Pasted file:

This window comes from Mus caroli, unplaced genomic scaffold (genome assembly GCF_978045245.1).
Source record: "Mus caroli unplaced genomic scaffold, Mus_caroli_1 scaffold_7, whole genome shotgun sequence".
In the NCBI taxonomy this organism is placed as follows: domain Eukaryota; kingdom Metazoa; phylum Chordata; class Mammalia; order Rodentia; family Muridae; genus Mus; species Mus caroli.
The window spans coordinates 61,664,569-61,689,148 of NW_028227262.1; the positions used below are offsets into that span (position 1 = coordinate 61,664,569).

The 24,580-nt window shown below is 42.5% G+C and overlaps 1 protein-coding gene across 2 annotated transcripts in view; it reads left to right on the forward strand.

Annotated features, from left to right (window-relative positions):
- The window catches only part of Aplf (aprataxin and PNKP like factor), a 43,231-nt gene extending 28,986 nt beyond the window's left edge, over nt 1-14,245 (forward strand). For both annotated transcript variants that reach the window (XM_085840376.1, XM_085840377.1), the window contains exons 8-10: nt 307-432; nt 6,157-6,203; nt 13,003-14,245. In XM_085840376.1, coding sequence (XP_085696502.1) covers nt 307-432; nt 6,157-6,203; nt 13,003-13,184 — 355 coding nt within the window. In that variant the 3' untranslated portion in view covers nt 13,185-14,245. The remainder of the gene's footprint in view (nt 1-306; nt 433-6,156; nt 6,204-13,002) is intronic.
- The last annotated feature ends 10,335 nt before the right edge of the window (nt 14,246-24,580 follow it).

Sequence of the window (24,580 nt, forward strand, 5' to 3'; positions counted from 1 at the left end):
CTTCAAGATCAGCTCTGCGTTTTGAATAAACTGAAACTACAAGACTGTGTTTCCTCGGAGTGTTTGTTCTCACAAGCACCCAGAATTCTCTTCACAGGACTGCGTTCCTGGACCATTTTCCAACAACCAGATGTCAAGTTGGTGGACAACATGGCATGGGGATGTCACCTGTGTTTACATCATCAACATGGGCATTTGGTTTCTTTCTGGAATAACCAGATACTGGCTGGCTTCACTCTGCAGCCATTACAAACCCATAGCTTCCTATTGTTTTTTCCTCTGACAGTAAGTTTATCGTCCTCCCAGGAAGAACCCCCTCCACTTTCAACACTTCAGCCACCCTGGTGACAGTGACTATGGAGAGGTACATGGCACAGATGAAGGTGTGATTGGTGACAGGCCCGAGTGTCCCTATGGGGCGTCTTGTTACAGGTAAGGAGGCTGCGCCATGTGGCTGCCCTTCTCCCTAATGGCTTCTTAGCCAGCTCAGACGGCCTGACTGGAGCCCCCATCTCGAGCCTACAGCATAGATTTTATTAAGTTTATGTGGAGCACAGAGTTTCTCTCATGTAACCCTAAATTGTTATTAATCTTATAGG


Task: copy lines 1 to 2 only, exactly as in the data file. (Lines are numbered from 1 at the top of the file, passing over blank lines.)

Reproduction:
This window comes from Mus caroli, unplaced genomic scaffold (genome assembly GCF_978045245.1).
Source record: "Mus caroli unplaced genomic scaffold, Mus_caroli_1 scaffold_7, whole genome shotgun sequence".